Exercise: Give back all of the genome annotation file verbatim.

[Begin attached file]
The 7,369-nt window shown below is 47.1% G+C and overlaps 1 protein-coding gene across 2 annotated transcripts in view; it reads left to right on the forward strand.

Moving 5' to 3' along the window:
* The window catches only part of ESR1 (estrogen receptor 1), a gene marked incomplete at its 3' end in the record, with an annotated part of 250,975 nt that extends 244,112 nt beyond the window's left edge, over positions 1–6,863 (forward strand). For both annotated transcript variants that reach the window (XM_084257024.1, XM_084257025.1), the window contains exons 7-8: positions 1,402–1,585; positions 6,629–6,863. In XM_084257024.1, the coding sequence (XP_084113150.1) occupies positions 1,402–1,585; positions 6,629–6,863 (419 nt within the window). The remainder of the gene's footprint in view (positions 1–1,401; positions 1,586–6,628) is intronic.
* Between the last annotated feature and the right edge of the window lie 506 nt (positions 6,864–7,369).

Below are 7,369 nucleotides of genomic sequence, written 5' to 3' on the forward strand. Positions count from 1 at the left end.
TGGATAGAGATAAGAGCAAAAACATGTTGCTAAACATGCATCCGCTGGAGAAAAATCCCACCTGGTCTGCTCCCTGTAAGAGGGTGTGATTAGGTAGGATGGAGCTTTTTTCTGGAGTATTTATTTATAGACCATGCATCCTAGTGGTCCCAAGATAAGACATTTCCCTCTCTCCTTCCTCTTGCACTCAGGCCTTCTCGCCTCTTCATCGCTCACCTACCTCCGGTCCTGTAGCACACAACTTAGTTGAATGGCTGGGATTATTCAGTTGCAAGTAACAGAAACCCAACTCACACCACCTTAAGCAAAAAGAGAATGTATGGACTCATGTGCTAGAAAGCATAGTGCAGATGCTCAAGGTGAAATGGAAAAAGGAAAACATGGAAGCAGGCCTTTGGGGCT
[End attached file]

The 7,369-nt window shown below is 47.1% G+C and overlaps 1 protein-coding gene across 2 annotated transcripts in view; it reads left to right on the forward strand.

Moving 5' to 3' along the window:
* The window catches only part of ESR1 (estrogen receptor 1), a gene marked incomplete at its 3' end in the record, with an annotated part of 250,975 nt that extends 244,112 nt beyond the window's left edge, over positions 1–6,863 (forward strand). For both annotated transcript variants that reach the window (XM_084257024.1, XM_084257025.1), the window contains exons 7-8: positions 1,402–1,585; positions 6,629–6,863. In XM_084257024.1, the coding sequence (XP_084113150.1) occupies positions 1,402–1,585; positions 6,629–6,863 (419 nt within the window). The remainder of the gene's footprint in view (positions 1–1,401; positions 1,586–6,628) is intronic.
* Between the last annotated feature and the right edge of the window lie 506 nt (positions 6,864–7,369).

Below are 7,369 nucleotides of genomic sequence, written 5' to 3' on the forward strand. Positions count from 1 at the left end.
TGGATAGAGATAAGAGCAAAAACATGTTGCTAAACATGCATCCGCTGGAGAAAAATCCCACCTGGTCTGCTCCCTGTAAGAGGGTGTGATTAGGTAGGATGGAGCTTTTTTCTGGAGTATTTATTTATAGACCATGCATCCTAGTGGTCCCAAGATAAGACATTTCCCTCTCTCCTTCCTCTTGCACTCAGGCCTTCTCGCCTCTTCATCGCTCACCTACCTCCGGTCCTGTAGCACACAACTTAGTTGAATGGCTGGGATTATTCAGTTGCAAGTAACAGAAACCCAACTCACACCACCTTAAGCAAAAAGAGAATGTATGGACTCATGTGCTAGAAAGCATAGTGCAGATGCTCAAGGTGAAATGGAAAAAGGAAAACATGGAAGCAGGCCTTTGGGGCT